Little Stuff That Closes Deals
Business Etiquette is More than Eating with the Right Fork
In the previous article, I discussed some little things that are often overlooked but are essential in making deals and are fundamental in career development and progression in the business world. I mentioned that even small and insignificant actions can remarkably influence the overall perception of an individual, and perception is, in most cases, a reality, unfortunately. I emphasized that attention to little stuff and nuances play essential roles in maintaining any business relationships in the long term. Today’s post is a continuation of last week’s discussion.
The lesson from the episode of Sonko and Abdul is an everyday reality. Many potentially worthwhile and profitable alliances have been lost because of an inadvertent breach of manners. As a result of the merging of the world economies, many of us have to deal with navigating complicated multi-cultural working environment with diverse etiquette standards and expectations. It behooves on every one of us as individual to learn and to adapt to survive and to be relevant, which is the central theme in the Darwinian theory of Natural Selection.
It’s not everybody that’s going to survive this learn to adapt and survive principle because there are some difficult-to-navigate nuances, depending on the company, the local culture, and the requirements of the situation. Possibilities to commit a gaffe are immeasurable, and chances are, sooner or later, you’ll make a blunder. But you can curtail them and avoid causing a bad impression by being generally considerate and attentive to the concerns of others, and by adhering to some basic rules.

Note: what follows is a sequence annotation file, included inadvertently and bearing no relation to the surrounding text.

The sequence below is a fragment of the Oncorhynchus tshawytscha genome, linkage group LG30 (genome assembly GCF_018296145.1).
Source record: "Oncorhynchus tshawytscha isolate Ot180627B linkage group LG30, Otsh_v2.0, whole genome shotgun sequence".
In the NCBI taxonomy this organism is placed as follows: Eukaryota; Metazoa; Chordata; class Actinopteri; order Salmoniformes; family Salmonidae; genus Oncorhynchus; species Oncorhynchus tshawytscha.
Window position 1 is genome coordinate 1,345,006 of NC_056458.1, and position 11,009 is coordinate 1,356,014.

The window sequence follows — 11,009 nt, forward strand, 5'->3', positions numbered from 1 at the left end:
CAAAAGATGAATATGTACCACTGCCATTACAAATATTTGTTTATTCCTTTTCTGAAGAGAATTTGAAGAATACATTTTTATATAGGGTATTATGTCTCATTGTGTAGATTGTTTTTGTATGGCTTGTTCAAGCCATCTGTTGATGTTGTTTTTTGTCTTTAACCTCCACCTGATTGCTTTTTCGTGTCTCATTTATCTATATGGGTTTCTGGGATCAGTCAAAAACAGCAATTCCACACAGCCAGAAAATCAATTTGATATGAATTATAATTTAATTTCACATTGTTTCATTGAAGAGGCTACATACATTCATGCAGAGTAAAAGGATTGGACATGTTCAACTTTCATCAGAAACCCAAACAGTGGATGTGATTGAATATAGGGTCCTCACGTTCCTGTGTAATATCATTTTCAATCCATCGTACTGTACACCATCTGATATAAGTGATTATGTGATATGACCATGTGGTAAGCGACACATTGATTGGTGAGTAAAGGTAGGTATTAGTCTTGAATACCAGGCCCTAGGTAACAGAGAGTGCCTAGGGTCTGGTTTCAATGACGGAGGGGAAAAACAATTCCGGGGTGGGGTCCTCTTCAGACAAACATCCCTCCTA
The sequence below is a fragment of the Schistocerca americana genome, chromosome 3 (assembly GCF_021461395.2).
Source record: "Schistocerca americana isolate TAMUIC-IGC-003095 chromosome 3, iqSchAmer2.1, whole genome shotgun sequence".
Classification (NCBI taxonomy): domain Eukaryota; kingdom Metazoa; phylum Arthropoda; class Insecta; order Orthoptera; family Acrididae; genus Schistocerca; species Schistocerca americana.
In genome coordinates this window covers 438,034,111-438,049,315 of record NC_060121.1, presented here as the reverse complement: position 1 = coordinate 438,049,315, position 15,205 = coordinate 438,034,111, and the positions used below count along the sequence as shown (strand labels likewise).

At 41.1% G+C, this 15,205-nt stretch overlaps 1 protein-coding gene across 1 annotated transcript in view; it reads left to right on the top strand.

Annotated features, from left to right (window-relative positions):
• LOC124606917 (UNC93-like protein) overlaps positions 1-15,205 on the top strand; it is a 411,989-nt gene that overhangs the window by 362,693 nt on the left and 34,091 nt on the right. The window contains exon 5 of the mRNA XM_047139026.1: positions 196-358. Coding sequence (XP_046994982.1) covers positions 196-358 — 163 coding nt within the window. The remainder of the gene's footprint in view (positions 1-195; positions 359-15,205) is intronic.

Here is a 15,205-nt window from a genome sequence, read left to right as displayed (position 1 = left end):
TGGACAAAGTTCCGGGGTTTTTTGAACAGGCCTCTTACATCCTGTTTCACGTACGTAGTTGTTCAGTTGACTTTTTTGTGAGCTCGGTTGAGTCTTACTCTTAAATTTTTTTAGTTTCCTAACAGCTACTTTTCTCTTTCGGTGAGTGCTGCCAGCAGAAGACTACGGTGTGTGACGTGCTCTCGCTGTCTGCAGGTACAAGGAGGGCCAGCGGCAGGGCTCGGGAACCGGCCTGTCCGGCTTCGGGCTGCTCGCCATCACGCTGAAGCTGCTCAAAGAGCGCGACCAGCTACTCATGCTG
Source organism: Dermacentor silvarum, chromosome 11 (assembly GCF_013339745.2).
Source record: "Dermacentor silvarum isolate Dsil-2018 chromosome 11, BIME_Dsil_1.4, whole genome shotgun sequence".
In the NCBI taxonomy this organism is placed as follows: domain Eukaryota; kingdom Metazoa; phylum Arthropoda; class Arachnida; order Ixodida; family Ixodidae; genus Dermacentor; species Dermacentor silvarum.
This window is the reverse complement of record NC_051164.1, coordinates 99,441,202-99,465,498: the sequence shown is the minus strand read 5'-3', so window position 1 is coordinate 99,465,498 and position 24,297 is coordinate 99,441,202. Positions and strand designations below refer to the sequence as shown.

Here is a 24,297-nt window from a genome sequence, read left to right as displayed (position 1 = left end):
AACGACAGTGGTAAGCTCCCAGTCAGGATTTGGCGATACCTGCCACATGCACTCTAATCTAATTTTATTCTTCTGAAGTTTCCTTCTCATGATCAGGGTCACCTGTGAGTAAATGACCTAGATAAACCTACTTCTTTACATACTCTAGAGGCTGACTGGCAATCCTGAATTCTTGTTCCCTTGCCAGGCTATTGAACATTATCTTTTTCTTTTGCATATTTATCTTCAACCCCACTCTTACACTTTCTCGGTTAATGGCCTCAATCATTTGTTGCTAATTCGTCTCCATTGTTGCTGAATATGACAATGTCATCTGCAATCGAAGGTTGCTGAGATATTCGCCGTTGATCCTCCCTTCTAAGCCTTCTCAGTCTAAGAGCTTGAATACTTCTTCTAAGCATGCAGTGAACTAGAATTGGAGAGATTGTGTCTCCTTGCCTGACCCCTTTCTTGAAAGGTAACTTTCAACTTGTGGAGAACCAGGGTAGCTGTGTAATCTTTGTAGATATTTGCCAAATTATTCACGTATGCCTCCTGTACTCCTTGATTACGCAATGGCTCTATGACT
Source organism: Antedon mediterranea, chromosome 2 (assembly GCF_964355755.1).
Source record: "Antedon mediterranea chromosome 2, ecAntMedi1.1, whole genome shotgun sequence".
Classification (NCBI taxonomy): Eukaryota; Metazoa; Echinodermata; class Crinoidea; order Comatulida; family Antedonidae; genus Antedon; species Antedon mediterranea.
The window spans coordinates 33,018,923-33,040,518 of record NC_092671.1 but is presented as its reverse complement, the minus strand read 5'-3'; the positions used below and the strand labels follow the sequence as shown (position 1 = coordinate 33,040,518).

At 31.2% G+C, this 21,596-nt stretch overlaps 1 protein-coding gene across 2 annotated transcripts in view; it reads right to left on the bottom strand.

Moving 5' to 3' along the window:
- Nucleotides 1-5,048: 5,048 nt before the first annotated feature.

Today, I’ll mention two basic rules which are simple but are as important as knowing which hand to hold the fork and which to hold the spoon at the business dinner. If you can do these authentically, many other things will come into play by themselves.
Focus on People:
You never get it wrong here regardless of the culture or situation. You may have prepared some cool PowerPoint slides or learned some new business jargons but that should not be the focus of your interactions with your clients or guests. In fact, they won’t remember you for any of those things. A good, well-timed handshake to pair with your smile is a sure way to stand out, whether you’re at the company picnic or an industry conference. They would remember you for authentic eye contact and cool demeanor and real engagement in what they have to offer rather than what you have to show. Abdul got it right, Sonko didn’t (read the previous article if you haven’t done so already).
Emit Genuine Confidence
The truth is there’s no living person who’s not plagued by insecurity at some area, some point, some time, in his life, career or relationships. And this includes the greatest motivational speakers on the theme of Confidence, but there’re little steps we can all take daily to stand tall and emanate confidence in our daily interactions.
Confidence is about projecting a positive self-image, a positive energy. The reason confidence plays a make or break role in any business interview, relationship or deal making is that, confidence is attractive. I’m using the word Attractive here as the exact opposite of Repellant. Genuine confidence will draw people to you.
Now let’s go back to Abdul. By reading about the background of Mr. Smith before the meeting, he ensured the he was in the position to drive the discussion from the very beginning. He placed himself in a position of control. He didn’t allow Mr. Smith to take 100% control of the meeting and just start throwing business terms at him that would get him off balance. Abdul ensured that he and Mr. Smith had spent about 15 minutes talking about their lives and families, sports and entertainment and that he was internally stable before Mr. Smith ushered him into the business part of the discussion. He knew how much power his state of confidence had in sealing the deal with the investor.
My goal in this post was to establish the point that little things do matter in life and everything you do will have an impact on another thing and on another relationship. Savvy professionals know this and there’s no reason you shouldn’t. While they’re putting in everything effort and applying every theory taught in business school, they know that, ultimately, it’s the little stuff that will seal the deal.